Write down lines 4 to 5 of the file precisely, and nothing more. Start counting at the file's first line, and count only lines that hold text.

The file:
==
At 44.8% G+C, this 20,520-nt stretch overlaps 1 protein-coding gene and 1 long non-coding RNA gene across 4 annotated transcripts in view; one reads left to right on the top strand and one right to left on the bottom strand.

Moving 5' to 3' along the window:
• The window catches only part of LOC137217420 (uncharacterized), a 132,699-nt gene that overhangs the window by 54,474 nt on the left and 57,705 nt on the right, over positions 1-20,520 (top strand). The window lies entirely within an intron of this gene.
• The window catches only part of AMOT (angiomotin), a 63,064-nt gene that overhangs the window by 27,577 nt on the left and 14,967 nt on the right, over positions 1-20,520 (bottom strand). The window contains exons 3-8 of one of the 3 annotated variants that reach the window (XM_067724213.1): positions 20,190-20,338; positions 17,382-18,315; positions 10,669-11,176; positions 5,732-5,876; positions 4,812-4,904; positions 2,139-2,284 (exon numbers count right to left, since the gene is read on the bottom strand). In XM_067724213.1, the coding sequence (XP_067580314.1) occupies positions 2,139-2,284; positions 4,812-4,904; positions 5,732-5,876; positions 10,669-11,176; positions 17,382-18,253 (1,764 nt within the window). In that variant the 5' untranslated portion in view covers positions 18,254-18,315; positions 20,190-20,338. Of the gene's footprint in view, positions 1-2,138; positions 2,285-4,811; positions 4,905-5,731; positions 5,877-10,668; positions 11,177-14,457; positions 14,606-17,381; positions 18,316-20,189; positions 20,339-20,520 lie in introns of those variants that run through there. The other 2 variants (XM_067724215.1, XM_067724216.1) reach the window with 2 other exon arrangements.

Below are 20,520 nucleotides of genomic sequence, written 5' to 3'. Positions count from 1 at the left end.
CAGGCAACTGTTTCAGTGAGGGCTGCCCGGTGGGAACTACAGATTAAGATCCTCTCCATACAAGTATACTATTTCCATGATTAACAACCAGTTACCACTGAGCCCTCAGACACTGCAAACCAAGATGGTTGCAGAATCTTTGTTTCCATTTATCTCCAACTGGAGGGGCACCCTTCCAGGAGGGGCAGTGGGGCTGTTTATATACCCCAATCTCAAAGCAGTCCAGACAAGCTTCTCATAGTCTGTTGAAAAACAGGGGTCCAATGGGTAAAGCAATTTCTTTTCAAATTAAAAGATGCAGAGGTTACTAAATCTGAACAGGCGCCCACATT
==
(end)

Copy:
• The window catches only part of AMOT (angiomotin), a 63,064-nt gene that overhangs the window by 27,577 nt on the left and 14,967 nt on the right, over positions 1-20,520 (bottom strand). The window contains exons 3-8 of one of the 3 annotated variants that reach the window (XM_067724213.1): positions 20,190-20,338; positions 17,382-18,315; positions 10,669-11,176; positions 5,732-5,876; positions 4,812-4,904; positions 2,139-2,284 (exon numbers count right to left, since the gene is read on the bottom strand). In XM_067724213.1, the coding sequence (XP_067580314.1) occupies positions 2,139-2,284; positions 4,812-4,904; positions 5,732-5,876; positions 10,669-11,176; positions 17,382-18,253 (1,764 nt within the window). In that variant the 5' untranslated portion in view covers positions 18,254-18,315; positions 20,190-20,338. Of the gene's footprint in view, positions 1-2,138; positions 2,285-4,811; positions 4,905-5,731; positions 5,877-10,668; positions 11,177-14,457; positions 14,606-17,381; positions 18,316-20,189; positions 20,339-20,520 lie in introns of those variants that run through there. The other 2 variants (XM_067724215.1, XM_067724216.1) reach the window with 2 other exon arrangements.

Below are 20,520 nucleotides of genomic sequence, written 5' to 3'. Positions count from 1 at the left end.